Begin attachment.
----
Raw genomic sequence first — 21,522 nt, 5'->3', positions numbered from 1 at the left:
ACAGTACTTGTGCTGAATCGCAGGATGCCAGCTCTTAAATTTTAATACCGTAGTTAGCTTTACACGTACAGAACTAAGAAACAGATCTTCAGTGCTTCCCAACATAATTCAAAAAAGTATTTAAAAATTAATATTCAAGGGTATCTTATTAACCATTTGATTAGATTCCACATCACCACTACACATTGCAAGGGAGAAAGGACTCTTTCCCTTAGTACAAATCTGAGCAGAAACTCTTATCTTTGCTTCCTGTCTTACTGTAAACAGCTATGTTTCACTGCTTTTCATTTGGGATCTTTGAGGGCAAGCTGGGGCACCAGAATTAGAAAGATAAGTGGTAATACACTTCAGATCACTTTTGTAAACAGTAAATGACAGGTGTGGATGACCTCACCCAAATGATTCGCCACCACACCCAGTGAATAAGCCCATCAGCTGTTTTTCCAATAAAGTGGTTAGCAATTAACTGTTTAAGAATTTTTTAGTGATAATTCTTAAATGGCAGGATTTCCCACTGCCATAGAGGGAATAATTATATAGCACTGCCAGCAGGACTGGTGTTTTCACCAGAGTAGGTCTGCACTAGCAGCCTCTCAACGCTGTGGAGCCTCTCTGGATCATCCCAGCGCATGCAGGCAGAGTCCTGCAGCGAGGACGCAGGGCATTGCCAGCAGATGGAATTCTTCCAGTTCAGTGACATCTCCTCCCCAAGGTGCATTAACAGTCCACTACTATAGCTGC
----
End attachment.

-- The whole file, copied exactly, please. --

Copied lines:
Raw genomic sequence first — 21,522 nt, 5'->3', positions numbered from 1 at the left:
ACAGTACTTGTGCTGAATCGCAGGATGCCAGCTCTTAAATTTTAATACCGTAGTTAGCTTTACACGTACAGAACTAAGAAACAGATCTTCAGTGCTTCCCAACATAATTCAAAAAAGTATTTAAAAATTAATATTCAAGGGTATCTTATTAACCATTTGATTAGATTCCACATCACCACTACACATTGCAAGGGAGAAAGGACTCTTTCCCTTAGTACAAATCTGAGCAGAAACTCTTATCTTTGCTTCCTGTCTTACTGTAAACAGCTATGTTTCACTGCTTTTCATTTGGGATCTTTGAGGGCAAGCTGGGGCACCAGAATTAGAAAGATAAGTGGTAATACACTTCAGATCACTTTTGTAAACAGTAAATGACAGGTGTGGATGACCTCACCCAAATGATTCGCCACCACACCCAGTGAATAAGCCCATCAGCTGTTTTTCCAATAAAGTGGTTAGCAATTAACTGTTTAAGAATTTTTTAGTGATAATTCTTAAATGGCAGGATTTCCCACTGCCATAGAGGGAATAATTATATAGCACTGCCAGCAGGACTGGTGTTTTCACCAGAGTAGGTCTGCACTAGCAGCCTCTCAACGCTGTGGAGCCTCTCTGGATCATCCCAGCGCATGCAGGCAGAGTCCTGCAGCGAGGACGCAGGGCATTGCCAGCAGATGGAATTCTTCCAGTTCAGTGACATCTCCTCCCCAAGGTGCATTAACAGTCCACTACTATAGCTGC